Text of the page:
What it Means to Be Caring & Adopt a Grandparent: Featuring Shaleeza Hasham | Care Couch

Welcome to our very first blog in the Care Couch series!

 

Over the next few months, we’ll be interviewing experts, gaining insight into their personal experience as professional caregivers.

 

This week, we’re delighted to be joined by Shaleeza Hasham, Head of Hospitality and Communications at CHD Living, and founder of Adopt a Grandparent. We’ll be talking about what it means to be caring, before delving into her personal care journey.

 

Before we get started, we’d like to say a huge thank you to Shaleeza for taking the time to talk to us this week. It’s been truly wonderful to find out all about her experience!

 

So, without further ado, let’s jump straight into the Care Couch interview…

 

 

Sentai care couch logo - what it means to be caring

 

1. What do you think it means to be caring?

To be caring is probably the most important characteristic one should have. It is more than just a kind word, a smile or a hot cup of coffee in the morning; it is about showing empathy, showing no judgement and being selfless in all that you do. 

 

 

2. In your opinion, why is it important to be caring?

Being caring teaches us so much. It teaches us humility, it teaches us to be respectful and understanding of others and ultimately, makes us better people.

 

 

3. Which characteristics do you think are most important for someone to be a professional carer, and why?

To be a professional carer, you need to employ all of the above in everything that you do. You need to understand that sometimes, you may have to do things you don’t enjoy, that you may be tired or scared – but by putting on a happy face and providing care to someone else, you’ll brighten their day – and that will make you feel better too!

 

 

4. What are your own personal experiences of caring for a loved one? 

I have had many experiences of caring for a loved one in my own personal life. I have supported my family in caring for our loved ones in their latest and darkest days. I recall being called at all hours of the night by my late aunty, who was alone and scared in hospital. She was confused and couldn’t remember when I was last there. So, no matter how tired I was, I would jump in the car (in my pyjamas) and go and sit by her bedside until she fell asleep – and then go back two hours later when she called me again.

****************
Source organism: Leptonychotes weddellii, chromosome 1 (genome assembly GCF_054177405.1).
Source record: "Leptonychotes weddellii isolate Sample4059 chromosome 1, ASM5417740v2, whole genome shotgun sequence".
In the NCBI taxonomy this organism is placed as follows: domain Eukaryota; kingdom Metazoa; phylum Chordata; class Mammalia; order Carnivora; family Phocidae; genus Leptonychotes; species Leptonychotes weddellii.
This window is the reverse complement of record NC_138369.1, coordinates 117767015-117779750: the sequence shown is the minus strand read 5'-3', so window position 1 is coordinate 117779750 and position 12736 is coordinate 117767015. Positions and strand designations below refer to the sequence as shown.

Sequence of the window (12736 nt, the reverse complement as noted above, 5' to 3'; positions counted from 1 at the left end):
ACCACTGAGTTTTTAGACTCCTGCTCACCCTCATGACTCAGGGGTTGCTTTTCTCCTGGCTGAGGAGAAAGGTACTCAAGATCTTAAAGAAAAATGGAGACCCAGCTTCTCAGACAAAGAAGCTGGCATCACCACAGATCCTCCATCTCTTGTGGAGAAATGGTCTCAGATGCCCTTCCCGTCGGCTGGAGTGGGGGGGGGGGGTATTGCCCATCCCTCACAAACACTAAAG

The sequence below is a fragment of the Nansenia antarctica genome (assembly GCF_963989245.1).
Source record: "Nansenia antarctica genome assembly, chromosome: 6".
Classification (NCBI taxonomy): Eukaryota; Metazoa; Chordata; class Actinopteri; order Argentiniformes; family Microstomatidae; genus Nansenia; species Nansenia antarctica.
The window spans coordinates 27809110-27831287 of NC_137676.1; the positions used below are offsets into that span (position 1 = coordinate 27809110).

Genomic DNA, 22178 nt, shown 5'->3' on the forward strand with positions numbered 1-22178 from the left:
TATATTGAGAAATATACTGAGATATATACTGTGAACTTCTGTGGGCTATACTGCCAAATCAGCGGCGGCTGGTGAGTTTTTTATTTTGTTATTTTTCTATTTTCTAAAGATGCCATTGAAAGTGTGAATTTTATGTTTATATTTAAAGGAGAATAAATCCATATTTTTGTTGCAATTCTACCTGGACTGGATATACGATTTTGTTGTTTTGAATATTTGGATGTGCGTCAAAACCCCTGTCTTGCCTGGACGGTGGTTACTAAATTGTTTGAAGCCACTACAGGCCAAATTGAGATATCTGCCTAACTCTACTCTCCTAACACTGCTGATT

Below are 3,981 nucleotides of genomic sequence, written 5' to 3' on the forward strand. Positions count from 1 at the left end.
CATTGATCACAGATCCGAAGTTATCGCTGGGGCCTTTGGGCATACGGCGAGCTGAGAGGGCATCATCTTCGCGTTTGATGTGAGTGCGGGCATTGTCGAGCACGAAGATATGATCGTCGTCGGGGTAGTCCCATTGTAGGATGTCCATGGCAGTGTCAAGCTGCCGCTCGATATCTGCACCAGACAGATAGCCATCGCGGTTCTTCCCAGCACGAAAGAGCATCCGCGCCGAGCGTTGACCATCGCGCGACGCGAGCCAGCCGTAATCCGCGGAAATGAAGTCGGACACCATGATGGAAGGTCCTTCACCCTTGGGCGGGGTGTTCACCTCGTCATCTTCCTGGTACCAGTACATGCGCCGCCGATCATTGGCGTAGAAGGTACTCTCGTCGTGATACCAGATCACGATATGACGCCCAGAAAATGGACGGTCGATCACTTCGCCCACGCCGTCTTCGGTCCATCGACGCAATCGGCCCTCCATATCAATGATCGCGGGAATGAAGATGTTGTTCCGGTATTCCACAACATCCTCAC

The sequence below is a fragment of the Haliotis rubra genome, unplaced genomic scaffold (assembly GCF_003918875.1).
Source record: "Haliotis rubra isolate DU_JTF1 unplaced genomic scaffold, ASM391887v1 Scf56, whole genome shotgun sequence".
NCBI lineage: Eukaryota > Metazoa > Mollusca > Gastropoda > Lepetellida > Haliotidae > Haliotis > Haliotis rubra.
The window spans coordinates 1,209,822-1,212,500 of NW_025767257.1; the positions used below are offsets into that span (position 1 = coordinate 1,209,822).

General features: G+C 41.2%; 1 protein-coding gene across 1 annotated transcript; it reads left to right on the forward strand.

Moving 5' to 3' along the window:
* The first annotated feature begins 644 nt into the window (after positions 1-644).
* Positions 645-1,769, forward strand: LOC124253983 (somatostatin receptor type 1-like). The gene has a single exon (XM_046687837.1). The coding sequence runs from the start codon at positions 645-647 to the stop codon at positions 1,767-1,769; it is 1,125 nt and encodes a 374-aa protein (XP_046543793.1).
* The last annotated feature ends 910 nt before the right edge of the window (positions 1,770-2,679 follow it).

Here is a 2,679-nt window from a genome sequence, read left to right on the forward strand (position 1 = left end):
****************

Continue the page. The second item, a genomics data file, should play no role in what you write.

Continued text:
I don’t regret a moment of this. I was tired, I was scared, and I was cranky. But I stayed by her side until her last day and I know that she left us in peace, knowing how loved she was. 

 

 

5. Have the events of last year and the global pandemic changed your perception of care? If so, how?

They have strengthened my belief in humanity. The selfless way I have seen our dedicated colleagues work through this pandemic, putting themselves and their loved ones at risk in order to provide the best care, love and support to those we care for at CHD Living has been truly remarkable. I commend everyone who works in health & social care for their remarkable resilience during this awful time. 

 

 

6. Can you tell us about CHD Living’s Adopt a Grandparent initiative, and what inspired you to start this? 

Adopt a Grandparent is so close to my heart. My mum always jokes that I grew up in a care home – well, I did! I lived in the cottage at the bottom of the hill of our first nursing home, Brownscombe House. My mum was the carer and manager, my dad did the finance. My grannies cooked, and my grandads maintained the grounds and buildings.

 

It was quite an incredible upbringing, living with my own extended family, which then extended to a further 15 grannies and grandads who were living at Brownscombe House. Spending my days with the most inspiring and amazing older people from all walks of life taught me so much. I wanted other people to experience the joy of intergenerational friendship, and so I started Adopt a Grandparent for this reason.

 

 

7. In your opinion, how important is it that we all work together to end elderly loneliness?

It’s extremely important. As people get older, they may lose their life partner, they may have no children or no family. We have a social responsibility to celebrate and care for all those who have lived valued and important lives, and let them know this – everyday. 

 

 

8. If you could deliver 1 message to all of the professional carers across the world, what would it be? 

You really are superheroes. Thank you. 

 

9. If you could deliver 1 message to the elderly, either in their own homes or receiving care in residential homes, what would it be?

You are loved, you are important, you are valued and you will always be remembered.

 

 

10. What is the biggest lesson that the COVID pandemic taught you? 

That there are no guarantees in life, or how life will turn out. You just have to ride the waves, stay positive and give back as much as you can to those less fortunate than you. 

 

CHD Living is a family-owned and operated group of care homes, that are located in and around the Surrey region. Offering residential, nursing, respite, dementia, live-in and rehabilitation care, the CHD group focuses strongly on delivering person-centred care in a friendly environment. To find out more, take a look at the website. 

 

Thank you again to Shaleeza for taking us through her care journey. Be sure to keep an eye out for our next Care Couch blog!